I can see the connection between neuroticism and conscientiousness to procrastination.  First, procrastination often occurs when someone is afraid of the outcome of their completed tasks and what others will think of their decision.  I can see a strong connection between these behaviors and neuroticism.  If a person is somewhat neurotic and has anxiety to begin with, completing some tasks adds to the anxiety already present.  As noted above, neuroticism is correlated with an increased likelihood of depression.  When depressed, there’s a lack of energy and motivation to complete tasks.  An obvious connection is present with conscientiousness and procrastination.  Discipline is a quality of conscientiousness, and the opposite of discipline is non-discipline, or lacking self-control.  A lack of self-control means an increased tendency to engage in favorable tasks rather than the task that needs completed.  I don’t see much of a connection between procrastination and the other factors of personality.  However, research shows that every one of these traits, except agreeableness, is found in procrastination.  I guess being nice has nothing to do with procrastination.  Conscientiousness is correlated most with procrastination.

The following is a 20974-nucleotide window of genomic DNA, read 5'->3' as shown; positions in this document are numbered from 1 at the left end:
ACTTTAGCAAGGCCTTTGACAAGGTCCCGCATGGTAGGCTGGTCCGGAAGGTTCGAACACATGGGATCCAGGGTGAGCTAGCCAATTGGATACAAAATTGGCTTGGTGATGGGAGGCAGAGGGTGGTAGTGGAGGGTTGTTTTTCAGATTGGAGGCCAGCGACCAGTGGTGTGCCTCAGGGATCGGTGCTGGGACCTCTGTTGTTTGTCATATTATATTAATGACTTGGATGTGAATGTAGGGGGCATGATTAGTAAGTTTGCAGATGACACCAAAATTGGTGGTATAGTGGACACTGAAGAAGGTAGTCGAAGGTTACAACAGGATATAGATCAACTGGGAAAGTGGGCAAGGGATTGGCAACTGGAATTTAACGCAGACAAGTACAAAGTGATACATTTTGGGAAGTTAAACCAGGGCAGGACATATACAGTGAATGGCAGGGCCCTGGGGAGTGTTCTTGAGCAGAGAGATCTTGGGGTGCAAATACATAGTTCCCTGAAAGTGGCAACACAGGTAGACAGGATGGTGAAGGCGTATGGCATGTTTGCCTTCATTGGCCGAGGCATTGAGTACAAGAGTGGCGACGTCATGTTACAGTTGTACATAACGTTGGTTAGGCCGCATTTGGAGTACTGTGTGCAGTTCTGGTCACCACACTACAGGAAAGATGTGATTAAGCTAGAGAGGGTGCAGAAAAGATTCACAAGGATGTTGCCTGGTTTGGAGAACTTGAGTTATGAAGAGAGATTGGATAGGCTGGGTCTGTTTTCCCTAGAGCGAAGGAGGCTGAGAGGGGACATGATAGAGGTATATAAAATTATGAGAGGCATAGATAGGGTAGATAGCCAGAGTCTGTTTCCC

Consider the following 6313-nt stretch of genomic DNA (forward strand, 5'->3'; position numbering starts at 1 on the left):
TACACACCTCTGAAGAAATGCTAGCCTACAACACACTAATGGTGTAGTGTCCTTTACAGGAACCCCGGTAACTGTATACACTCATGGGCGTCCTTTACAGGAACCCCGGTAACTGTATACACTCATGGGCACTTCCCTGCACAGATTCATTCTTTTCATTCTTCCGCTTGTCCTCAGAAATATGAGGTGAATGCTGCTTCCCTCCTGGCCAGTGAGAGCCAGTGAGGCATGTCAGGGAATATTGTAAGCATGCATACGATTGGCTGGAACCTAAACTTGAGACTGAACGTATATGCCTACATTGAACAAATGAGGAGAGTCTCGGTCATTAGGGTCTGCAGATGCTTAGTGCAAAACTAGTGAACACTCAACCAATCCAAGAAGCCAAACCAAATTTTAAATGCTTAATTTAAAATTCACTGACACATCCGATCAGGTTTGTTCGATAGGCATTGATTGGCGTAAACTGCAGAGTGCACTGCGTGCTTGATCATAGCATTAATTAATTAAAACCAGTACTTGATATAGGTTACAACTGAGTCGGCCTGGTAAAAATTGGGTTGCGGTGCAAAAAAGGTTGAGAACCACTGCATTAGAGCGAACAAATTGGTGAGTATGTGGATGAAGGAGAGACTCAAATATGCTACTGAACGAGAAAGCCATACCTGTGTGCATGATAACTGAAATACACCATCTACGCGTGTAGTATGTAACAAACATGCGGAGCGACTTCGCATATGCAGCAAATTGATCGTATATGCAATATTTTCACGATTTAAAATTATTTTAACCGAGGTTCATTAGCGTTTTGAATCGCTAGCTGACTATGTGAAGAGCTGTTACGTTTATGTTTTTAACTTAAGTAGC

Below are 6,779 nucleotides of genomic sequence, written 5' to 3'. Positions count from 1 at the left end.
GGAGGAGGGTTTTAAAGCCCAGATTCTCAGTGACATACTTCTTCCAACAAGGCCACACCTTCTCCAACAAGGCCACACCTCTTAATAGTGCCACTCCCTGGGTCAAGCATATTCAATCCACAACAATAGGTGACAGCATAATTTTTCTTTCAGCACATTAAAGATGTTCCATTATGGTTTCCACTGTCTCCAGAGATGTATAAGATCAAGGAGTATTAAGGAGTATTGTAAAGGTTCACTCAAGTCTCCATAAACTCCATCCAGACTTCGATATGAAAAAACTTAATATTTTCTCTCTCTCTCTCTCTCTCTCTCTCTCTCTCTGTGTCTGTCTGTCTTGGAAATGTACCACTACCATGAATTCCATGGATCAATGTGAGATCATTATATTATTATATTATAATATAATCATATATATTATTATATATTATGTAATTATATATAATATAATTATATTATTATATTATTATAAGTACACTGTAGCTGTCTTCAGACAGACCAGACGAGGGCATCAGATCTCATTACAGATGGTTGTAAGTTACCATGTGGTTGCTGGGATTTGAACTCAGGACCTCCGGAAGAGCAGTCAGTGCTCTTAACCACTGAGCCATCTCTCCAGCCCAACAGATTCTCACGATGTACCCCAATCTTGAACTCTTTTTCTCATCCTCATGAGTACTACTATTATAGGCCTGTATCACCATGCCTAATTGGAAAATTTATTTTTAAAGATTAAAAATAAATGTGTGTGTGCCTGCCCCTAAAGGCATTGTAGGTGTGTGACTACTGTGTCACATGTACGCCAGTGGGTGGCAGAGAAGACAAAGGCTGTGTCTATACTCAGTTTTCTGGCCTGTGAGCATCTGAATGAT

Some say chronic procrastination is an addiction similar to alcoholism, smoking, heroin, cocaine, etc.  When a person has an addictive personality, they try to avoid their real “self” in any way they can.  Some people choose procrastination.  Other research says that people who procrastinate have difficulty with self-control.  They give in to other tasks to avoid facing the reality of the assigned tasks.  This supports the opinion that procrastination is an addiction, but I would have to do more research about it to give my own opinion about it.  The theory does make sense, because people use drugs in order to escape themselves or their situations.  Some people procrastinate in order to escape the feelings or consequences associated with a particular task.

We all procrastinate at times, but procrastination is a real problem for some people.  It can ruin their relationships, jobs, and self-image.  There is no magic formula that solves procrastination.  I can’t stand when I see things like “Learn how to Stop Procrastination Now”.  It’s not a simple thing, especially for those who suffer from extreme procrastination.  There are things, however, that can help make it easier.  Here are a few tips that can help.

 Involve a Friend